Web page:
An official of a Swedish multinational clothing-retail company, seeking anonymity, said “Despite having comparatively low wages, Bangladesh has a big disadvantage - longer lead times. Due to longer lead times, buyers choose China and other exporting countries to source products from.”
Meanwhile, workers’ rights groups and trade union leaders called for properly establishing workers’ rights to increase work orders.
“If, Bangladesh wants to be a hotspot for the RMG industry, factory owners will have to treat workers with dignity,’ said Nazma Akter, president of Sammilito Garment Sramik Federation.
Meanwhile, Bangladesh stands to benefit from the corrective measures taken up by the industry as a result of inspections carried out by Accord and Alliance following the Rana Plaza disaster.
“Completion of Accord and Alliance inspections will help Bangladesh boost exports in the future as a number of other countries do not have certification from buyers,” said Moazzem.
Moazzem pointed out that Bangladesh government must take measures to modernise existing ports, and also set up a deep sea port to improve growth in the export sector and overcome timing problems.
Opportunities beyond RMG, beyond China
Along with the apparel sector, Bangladesh has the opportunity to expand several other export sectors such as leather, non-leather shoes, light engineering, ship building, agro-processing, ICT and pharmaceuticals.
“Bangladesh has a unique opportunity and the workforce required to dominate the global market, when China gradually winds down manufacture of low-cost products. We can sell these types of products to global suppliers, as China’s labour costs are on the rise,” Engineer M Abu Taher, chairman of Fortuna Group told the Dhaka Tribune.
“Workers' wage in Bangladesh is low compared to China, but so is the productivity of workers. We must focus on boosting productivity of our workers, before trying to take China’s stake in the global market,” Taher said.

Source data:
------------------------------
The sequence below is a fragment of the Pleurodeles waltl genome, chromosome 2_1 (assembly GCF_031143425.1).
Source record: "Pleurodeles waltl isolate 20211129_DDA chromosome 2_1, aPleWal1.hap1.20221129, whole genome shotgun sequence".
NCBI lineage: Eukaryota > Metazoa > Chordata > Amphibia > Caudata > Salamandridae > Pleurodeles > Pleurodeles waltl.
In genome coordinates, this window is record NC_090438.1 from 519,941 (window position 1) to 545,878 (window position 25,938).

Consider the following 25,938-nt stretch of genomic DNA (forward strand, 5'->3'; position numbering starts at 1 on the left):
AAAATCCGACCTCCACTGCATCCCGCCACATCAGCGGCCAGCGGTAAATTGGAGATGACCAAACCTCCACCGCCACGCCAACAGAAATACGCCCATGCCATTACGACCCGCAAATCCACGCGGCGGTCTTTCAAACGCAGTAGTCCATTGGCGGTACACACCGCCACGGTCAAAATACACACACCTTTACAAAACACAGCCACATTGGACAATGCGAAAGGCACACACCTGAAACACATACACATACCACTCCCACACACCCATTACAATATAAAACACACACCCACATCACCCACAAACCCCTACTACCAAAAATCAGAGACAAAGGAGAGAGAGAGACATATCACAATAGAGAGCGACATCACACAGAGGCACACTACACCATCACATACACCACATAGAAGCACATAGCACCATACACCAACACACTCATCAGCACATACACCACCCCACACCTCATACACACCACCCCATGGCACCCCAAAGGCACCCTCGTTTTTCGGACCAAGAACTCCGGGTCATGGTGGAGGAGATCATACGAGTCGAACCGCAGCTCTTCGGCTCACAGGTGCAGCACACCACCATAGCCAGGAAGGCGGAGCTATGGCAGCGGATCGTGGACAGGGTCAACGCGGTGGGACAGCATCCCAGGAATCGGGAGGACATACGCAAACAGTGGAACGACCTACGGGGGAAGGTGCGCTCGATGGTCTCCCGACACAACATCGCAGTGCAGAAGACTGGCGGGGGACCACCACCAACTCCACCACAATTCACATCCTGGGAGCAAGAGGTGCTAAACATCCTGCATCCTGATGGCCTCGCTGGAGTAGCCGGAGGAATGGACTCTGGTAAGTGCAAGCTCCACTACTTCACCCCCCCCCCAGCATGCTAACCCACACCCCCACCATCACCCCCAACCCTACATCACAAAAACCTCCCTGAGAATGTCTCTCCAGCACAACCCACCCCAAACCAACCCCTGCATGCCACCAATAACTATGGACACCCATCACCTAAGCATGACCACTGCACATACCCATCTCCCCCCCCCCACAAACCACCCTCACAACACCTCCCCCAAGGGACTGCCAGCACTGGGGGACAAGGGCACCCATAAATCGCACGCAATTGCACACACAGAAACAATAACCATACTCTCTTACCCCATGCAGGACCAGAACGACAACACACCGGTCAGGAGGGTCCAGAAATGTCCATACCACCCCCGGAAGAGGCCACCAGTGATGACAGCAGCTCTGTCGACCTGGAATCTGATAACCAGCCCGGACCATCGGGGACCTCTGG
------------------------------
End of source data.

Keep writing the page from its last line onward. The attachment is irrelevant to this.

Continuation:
Bangladesh can gain a distinct advantage in the international market not only from wage hikes in China, but also from Cambodia and Vietnam.
These two countries have decided to increase minimum wages, which will come into effect from January, 2018.
Cambodian government agreed to raise workers’ wages from $140 to $153 in the country's textiles and footwear industry.
Meanwhile, Vietnam’s National Wage Council has announced that the regional minimum wage may rise by 6.5% in 2018. The current wage is at around $175 a month.
Bangladesh also stands to attract more foreign investment, as investors are hunting for a low-cost production hub in South Asia.
Foreign investors, especially from Japan, are planning to relocate businesses from China, as the cost of doing business there is rising.
According to the Japan External Trade Organisation (JETRO), the number of Japanese businesses in Bangladesh has more than tripled since 2008, and reached 253 as of May, 2017.
“Japanese investors will choose Bangladesh as an investment destination as labour costs are comparatively lower here, than in Japan and other East Asian countries,” ABM Mirza Azizul Islam, former adviser to a caretaker government told the Dhaka Tribune.
He urged the government to offer an attractive package for the foreign investors at special economic zones for boosting foreign investment at a faster rate.